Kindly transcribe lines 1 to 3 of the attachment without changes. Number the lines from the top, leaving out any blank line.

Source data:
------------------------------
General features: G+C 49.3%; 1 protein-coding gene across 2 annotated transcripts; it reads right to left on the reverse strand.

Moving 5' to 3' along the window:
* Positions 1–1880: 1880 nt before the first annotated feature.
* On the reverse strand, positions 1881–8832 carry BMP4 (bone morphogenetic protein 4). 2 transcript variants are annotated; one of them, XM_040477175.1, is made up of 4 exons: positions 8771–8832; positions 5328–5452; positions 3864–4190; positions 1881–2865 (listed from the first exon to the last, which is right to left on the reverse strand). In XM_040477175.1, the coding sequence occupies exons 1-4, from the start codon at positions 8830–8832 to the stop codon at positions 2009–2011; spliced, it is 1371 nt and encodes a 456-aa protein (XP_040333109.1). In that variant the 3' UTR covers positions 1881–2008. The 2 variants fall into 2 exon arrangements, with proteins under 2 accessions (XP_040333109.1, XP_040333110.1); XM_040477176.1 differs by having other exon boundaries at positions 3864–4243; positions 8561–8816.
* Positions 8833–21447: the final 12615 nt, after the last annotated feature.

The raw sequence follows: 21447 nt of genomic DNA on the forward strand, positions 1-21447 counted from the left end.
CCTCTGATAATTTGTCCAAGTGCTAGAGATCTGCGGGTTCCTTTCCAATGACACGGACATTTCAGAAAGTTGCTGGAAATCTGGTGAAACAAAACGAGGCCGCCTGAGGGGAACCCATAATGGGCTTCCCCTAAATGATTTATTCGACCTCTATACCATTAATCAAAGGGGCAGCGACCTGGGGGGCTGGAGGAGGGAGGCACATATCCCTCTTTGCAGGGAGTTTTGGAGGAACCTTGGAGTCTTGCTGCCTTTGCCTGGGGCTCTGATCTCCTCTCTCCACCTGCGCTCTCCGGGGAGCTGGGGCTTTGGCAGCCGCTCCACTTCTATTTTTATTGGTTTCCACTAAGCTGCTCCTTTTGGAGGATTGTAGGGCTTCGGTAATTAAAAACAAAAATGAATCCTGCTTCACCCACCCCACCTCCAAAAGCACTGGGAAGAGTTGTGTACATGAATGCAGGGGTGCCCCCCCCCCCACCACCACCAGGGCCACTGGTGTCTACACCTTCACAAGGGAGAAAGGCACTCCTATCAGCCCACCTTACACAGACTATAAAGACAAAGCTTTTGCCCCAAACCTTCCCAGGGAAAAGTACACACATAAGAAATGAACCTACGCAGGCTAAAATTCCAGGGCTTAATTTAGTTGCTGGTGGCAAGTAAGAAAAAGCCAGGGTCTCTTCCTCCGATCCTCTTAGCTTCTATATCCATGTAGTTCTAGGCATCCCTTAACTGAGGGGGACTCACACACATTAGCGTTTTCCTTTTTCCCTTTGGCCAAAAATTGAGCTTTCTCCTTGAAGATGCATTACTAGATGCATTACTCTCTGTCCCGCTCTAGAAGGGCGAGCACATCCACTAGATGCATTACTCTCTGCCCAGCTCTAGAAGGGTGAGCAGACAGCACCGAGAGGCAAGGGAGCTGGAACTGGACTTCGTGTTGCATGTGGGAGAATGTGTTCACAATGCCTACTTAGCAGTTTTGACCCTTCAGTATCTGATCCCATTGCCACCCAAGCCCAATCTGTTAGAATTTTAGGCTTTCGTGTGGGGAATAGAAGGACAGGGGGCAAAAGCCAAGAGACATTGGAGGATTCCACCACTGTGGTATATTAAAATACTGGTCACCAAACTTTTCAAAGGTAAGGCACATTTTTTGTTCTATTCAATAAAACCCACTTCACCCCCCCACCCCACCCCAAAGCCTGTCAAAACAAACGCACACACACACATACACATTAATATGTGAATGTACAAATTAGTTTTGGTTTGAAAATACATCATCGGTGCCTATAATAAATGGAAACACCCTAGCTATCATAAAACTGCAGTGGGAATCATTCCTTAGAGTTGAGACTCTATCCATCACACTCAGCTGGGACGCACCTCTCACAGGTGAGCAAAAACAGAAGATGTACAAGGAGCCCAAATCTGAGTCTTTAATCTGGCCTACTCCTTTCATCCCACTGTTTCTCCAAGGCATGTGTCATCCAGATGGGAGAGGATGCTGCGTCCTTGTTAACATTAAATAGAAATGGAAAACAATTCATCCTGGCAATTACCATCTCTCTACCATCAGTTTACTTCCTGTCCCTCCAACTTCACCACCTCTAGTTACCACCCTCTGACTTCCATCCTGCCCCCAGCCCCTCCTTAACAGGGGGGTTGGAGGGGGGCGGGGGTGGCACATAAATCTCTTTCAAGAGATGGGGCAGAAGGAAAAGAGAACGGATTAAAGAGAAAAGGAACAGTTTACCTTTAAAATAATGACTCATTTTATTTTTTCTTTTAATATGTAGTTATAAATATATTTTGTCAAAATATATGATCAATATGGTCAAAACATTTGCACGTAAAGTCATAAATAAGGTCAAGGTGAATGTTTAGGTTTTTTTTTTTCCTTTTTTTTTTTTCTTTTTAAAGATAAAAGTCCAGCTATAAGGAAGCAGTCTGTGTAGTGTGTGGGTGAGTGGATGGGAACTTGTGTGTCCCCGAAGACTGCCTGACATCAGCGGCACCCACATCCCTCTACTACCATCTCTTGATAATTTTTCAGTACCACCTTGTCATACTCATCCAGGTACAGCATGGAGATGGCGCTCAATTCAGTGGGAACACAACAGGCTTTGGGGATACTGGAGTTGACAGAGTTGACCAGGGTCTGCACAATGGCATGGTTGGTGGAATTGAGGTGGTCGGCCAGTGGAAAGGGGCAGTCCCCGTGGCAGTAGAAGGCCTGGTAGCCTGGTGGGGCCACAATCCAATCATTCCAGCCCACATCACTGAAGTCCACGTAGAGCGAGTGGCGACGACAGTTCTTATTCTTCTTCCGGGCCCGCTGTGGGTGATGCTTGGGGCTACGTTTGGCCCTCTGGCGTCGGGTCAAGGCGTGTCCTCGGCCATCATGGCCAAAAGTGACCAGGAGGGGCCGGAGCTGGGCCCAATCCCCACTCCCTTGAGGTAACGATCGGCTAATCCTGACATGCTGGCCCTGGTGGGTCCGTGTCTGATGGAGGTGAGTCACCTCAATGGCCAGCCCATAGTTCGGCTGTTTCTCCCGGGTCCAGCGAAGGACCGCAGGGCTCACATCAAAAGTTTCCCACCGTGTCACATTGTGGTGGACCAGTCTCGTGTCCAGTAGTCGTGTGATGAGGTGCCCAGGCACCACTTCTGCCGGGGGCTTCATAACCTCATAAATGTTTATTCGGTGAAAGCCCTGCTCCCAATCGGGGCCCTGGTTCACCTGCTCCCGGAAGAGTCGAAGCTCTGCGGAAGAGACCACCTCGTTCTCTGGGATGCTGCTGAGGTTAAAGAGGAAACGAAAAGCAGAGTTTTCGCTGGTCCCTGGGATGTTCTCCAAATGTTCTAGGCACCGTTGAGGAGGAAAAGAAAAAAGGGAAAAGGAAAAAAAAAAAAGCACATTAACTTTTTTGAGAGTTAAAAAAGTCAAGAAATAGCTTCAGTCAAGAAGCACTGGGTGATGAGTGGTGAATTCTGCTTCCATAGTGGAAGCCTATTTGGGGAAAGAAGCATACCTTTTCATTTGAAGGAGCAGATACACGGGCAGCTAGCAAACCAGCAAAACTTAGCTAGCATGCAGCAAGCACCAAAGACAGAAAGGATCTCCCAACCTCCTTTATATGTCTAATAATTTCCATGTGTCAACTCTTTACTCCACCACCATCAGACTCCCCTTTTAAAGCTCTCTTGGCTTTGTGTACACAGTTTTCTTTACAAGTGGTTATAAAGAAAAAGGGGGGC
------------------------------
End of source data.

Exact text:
General features: G+C 49.3%; 1 protein-coding gene across 2 annotated transcripts; it reads right to left on the reverse strand.

Moving 5' to 3' along the window:
* Positions 1–1880: 1880 nt before the first annotated feature.